These realizations are what is prompting the psychedelic research revival of the 2020s. The current most advanced clinical stage trial that is being conducted in the U.S. is a Phase III Trial that is looking at MDMA for the treatment of PTSD. A previous 2021 phase III trial yielded extremely promising results, with 67% of patients no longer meeting the diagnostic criteria for PTSD after receiving MDMA treatment. If the current trial goes well, then it is likely that MDMA will be FDA approved for PTSD indication. Another phase III study will be conducted in 2023 that is looking at psilocybin for the indication of treatment resistant depression. The third most prominent psychedelic being studied for a psychiatric indication in 2023 LSD. LSD is being looked at for the treatment of Generalized Anxiety Disorder, as a 2021 study showed that 65% of participants had clinically significant decreases in their anxiety scores after treatment with LSD.
How the Psychedelic Industry Can Learn from the Cannabis Industry
All classic psychedelic drugs and cannabis are still federally classified as Schedule I drugs, despite many states that have legalized cannabis recreationally. Multiple U.S. states are now considering legalizing psilocybin on a state level to be administered in a controlled setting for therapeutic purposes. Oregon will officially be allowing these legalized psilocybin sessions to occur in early 2023, under the watch of a trained professional at a licensed dispensing center. It is important to note that the only state that has currently legalized psilocybin for medicinal use, Oregon, requires a mandatory psychotherapy component and does not allow patients to take the drug home to consume unsupervised. The likely upcoming rescheduling of MDMA is also geared towards its therapeutic benefit, and is not being considered for recreational legalization. The thought is that after medicinal uses of psychedelics are deemed socially acceptable, that recreational use will come soon after just as it did with cannabis legalization. The recreational legalization of cannabis did indeed halt progress in medicinal research, so many experts are strongly advising that psychedelic legalization does not follow down the same path as cannabis. Since cannabis was legalized recreationally, those in society that have access to quality tested products are those that can afford it. Psychedelics must be treated as a right for those who want access to them as they become medicinally legalized. The history of psychedelics as indigenous spiritual medicine must also be remembered as psychedelics face commercialization. The rise of the psychedelic industry is exciting and shares many parallels to the cannabis industry, but the history and potent medicinal benefits of the drugs must always be kept at the forefront of the industry.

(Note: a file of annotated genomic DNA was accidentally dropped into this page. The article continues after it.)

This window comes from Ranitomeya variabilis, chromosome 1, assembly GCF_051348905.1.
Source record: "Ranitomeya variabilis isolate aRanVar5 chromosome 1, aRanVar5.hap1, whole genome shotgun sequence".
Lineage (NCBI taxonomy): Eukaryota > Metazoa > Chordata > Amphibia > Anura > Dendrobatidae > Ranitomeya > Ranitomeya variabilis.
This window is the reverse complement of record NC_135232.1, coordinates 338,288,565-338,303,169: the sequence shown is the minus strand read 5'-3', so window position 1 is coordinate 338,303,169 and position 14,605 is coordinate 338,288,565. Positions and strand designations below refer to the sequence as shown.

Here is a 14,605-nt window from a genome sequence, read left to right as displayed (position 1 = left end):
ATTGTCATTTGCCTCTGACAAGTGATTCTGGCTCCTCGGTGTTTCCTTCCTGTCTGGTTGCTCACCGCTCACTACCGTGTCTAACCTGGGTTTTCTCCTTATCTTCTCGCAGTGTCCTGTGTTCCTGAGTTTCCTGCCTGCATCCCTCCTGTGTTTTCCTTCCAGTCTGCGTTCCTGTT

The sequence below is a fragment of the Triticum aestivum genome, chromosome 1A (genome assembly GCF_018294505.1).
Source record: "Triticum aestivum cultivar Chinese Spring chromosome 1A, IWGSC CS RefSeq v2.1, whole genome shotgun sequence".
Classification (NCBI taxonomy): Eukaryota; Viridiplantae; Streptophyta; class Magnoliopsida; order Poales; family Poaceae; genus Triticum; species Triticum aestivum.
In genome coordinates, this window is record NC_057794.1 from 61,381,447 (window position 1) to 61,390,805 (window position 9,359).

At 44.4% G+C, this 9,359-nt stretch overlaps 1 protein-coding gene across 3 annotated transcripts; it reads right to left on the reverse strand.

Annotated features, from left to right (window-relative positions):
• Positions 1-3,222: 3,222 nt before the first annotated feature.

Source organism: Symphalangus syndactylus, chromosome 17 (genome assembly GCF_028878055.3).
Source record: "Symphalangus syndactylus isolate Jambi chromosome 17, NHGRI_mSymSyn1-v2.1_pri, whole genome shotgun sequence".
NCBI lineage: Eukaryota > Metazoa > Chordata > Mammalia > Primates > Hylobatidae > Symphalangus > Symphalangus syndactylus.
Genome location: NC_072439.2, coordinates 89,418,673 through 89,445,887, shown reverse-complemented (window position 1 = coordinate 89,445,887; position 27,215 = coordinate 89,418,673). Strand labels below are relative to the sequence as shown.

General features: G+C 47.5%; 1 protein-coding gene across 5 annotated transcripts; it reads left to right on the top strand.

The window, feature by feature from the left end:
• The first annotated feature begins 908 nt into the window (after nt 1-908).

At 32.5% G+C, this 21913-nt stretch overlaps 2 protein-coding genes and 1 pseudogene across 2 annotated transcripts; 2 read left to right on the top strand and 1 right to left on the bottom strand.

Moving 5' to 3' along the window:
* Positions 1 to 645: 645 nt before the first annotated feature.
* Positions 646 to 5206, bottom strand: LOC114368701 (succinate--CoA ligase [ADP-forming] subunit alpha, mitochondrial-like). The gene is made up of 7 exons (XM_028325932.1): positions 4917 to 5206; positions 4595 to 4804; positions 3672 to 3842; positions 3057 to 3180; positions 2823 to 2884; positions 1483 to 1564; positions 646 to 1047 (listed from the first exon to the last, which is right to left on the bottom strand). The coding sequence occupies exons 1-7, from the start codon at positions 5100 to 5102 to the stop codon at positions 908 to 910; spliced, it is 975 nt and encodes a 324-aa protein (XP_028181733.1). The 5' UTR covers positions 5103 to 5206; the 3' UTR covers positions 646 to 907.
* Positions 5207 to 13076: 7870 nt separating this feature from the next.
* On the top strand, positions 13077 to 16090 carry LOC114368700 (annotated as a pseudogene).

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Credit: Blog post photo from Johns Hopkins Center for Psychedelic and Consciousness Research.
This article was edited by Dr. Swathi and was written by Element Apothec Scientific Communications Intern, Melanie Flores. She is a Doctor of Pharmacy (PharmD) student at Oregon State University and Oregon Health & Science University College of Pharmacy in Portland, Oregon.